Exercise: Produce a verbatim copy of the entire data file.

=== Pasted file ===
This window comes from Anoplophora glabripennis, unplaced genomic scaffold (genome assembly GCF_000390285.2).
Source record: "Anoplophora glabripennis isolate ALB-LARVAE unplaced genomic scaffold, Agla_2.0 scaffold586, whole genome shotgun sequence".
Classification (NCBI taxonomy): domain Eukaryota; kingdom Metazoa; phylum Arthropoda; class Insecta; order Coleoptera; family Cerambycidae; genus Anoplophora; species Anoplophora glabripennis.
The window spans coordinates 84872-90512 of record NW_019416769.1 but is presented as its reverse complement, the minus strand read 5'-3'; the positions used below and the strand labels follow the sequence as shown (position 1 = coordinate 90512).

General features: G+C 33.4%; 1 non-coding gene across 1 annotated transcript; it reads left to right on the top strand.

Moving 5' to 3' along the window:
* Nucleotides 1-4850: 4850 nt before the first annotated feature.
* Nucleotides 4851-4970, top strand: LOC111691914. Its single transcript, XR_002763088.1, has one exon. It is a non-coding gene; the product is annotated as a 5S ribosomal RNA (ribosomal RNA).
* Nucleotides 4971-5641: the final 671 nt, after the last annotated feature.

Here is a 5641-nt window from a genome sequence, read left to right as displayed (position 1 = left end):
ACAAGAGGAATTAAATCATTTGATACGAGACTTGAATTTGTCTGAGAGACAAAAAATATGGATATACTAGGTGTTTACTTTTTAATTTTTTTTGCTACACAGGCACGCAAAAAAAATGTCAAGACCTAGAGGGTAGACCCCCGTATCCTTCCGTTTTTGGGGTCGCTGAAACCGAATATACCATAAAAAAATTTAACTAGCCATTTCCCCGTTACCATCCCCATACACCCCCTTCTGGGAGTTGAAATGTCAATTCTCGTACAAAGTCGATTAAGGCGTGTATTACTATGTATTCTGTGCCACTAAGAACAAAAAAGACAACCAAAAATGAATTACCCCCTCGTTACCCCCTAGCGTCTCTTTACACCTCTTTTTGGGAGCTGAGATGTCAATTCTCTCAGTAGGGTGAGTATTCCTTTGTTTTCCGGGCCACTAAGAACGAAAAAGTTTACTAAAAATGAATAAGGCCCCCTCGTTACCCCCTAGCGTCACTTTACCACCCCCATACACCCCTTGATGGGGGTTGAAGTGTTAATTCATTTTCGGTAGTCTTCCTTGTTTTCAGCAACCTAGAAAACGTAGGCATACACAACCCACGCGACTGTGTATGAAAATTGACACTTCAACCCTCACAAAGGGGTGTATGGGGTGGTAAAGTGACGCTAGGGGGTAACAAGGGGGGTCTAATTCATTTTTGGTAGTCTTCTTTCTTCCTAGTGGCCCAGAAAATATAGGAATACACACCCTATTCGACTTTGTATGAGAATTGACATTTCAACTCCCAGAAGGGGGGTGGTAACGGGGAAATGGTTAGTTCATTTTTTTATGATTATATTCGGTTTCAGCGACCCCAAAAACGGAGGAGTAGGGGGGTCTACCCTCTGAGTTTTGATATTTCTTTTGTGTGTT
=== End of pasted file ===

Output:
This window comes from Anoplophora glabripennis, unplaced genomic scaffold (genome assembly GCF_000390285.2).
Source record: "Anoplophora glabripennis isolate ALB-LARVAE unplaced genomic scaffold, Agla_2.0 scaffold586, whole genome shotgun sequence".
Classification (NCBI taxonomy): domain Eukaryota; kingdom Metazoa; phylum Arthropoda; class Insecta; order Coleoptera; family Cerambycidae; genus Anoplophora; species Anoplophora glabripennis.
The window spans coordinates 84872-90512 of record NW_019416769.1 but is presented as its reverse complement, the minus strand read 5'-3'; the positions used below and the strand labels follow the sequence as shown (position 1 = coordinate 90512).

General features: G+C 33.4%; 1 non-coding gene across 1 annotated transcript; it reads left to right on the top strand.

Moving 5' to 3' along the window:
* Nucleotides 1-4850: 4850 nt before the first annotated feature.
* Nucleotides 4851-4970, top strand: LOC111691914. Its single transcript, XR_002763088.1, has one exon. It is a non-coding gene; the product is annotated as a 5S ribosomal RNA (ribosomal RNA).
* Nucleotides 4971-5641: the final 671 nt, after the last annotated feature.

Here is a 5641-nt window from a genome sequence, read left to right as displayed (position 1 = left end):
ACAAGAGGAATTAAATCATTTGATACGAGACTTGAATTTGTCTGAGAGACAAAAAATATGGATATACTAGGTGTTTACTTTTTAATTTTTTTTGCTACACAGGCACGCAAAAAAAATGTCAAGACCTAGAGGGTAGACCCCCGTATCCTTCCGTTTTTGGGGTCGCTGAAACCGAATATACCATAAAAAAATTTAACTAGCCATTTCCCCGTTACCATCCCCATACACCCCCTTCTGGGAGTTGAAATGTCAATTCTCGTACAAAGTCGATTAAGGCGTGTATTACTATGTATTCTGTGCCACTAAGAACAAAAAAGACAACCAAAAATGAATTACCCCCTCGTTACCCCCTAGCGTCTCTTTACACCTCTTTTTGGGAGCTGAGATGTCAATTCTCTCAGTAGGGTGAGTATTCCTTTGTTTTCCGGGCCACTAAGAACGAAAAAGTTTACTAAAAATGAATAAGGCCCCCTCGTTACCCCCTAGCGTCACTTTACCACCCCCATACACCCCTTGATGGGGGTTGAAGTGTTAATTCATTTTCGGTAGTCTTCCTTGTTTTCAGCAACCTAGAAAACGTAGGCATACACAACCCACGCGACTGTGTATGAAAATTGACACTTCAACCCTCACAAAGGGGTGTATGGGGTGGTAAAGTGACGCTAGGGGGTAACAAGGGGGGTCTAATTCATTTTTGGTAGTCTTCTTTCTTCCTAGTGGCCCAGAAAATATAGGAATACACACCCTATTCGACTTTGTATGAGAATTGACATTTCAACTCCCAGAAGGGGGGTGGTAACGGGGAAATGGTTAGTTCATTTTTTTATGATTATATTCGGTTTCAGCGACCCCAAAAACGGAGGAGTAGGGGGGTCTACCCTCTGAGTTTTGATATTTCTTTTGTGTGTT